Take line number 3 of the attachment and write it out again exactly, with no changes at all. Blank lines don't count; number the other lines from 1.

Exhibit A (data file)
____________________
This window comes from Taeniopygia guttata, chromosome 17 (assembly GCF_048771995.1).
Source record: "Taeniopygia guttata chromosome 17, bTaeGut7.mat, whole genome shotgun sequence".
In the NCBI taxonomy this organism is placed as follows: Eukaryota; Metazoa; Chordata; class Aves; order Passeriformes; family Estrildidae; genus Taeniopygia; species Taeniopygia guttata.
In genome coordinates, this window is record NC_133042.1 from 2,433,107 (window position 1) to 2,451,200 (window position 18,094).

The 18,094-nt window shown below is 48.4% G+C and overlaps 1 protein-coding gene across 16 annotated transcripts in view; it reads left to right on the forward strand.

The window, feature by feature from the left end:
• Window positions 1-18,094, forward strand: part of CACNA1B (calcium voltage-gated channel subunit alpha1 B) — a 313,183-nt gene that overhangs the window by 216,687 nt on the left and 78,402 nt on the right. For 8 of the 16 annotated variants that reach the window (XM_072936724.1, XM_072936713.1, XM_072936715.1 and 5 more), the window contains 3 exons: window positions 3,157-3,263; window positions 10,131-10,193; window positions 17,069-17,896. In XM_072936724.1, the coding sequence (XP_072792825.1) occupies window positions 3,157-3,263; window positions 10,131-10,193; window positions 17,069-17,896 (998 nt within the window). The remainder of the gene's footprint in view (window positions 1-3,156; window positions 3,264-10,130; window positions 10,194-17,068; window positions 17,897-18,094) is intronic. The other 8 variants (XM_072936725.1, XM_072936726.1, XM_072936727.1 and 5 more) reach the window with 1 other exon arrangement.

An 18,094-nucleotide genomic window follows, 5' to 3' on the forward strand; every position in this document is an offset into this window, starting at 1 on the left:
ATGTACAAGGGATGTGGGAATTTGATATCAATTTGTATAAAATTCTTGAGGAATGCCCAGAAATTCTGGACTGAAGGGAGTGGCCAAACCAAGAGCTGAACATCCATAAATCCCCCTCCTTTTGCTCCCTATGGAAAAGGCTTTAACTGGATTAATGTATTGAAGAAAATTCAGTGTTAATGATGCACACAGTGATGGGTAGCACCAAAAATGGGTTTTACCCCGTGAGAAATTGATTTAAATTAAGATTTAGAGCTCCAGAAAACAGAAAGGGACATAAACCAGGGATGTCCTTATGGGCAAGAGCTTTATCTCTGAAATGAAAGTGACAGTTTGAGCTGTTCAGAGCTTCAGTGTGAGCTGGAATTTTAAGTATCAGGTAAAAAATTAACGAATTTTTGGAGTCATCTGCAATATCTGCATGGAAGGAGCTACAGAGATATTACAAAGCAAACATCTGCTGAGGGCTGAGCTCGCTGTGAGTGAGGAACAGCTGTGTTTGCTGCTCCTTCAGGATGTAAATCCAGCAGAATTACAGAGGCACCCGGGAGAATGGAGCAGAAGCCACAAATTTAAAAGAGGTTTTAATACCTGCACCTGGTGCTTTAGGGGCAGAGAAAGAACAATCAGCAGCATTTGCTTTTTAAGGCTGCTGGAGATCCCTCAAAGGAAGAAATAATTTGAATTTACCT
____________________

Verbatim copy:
In the NCBI taxonomy this organism is placed as follows: Eukaryota; Metazoa; Chordata; class Aves; order Passeriformes; family Estrildidae; genus Taeniopygia; species Taeniopygia guttata.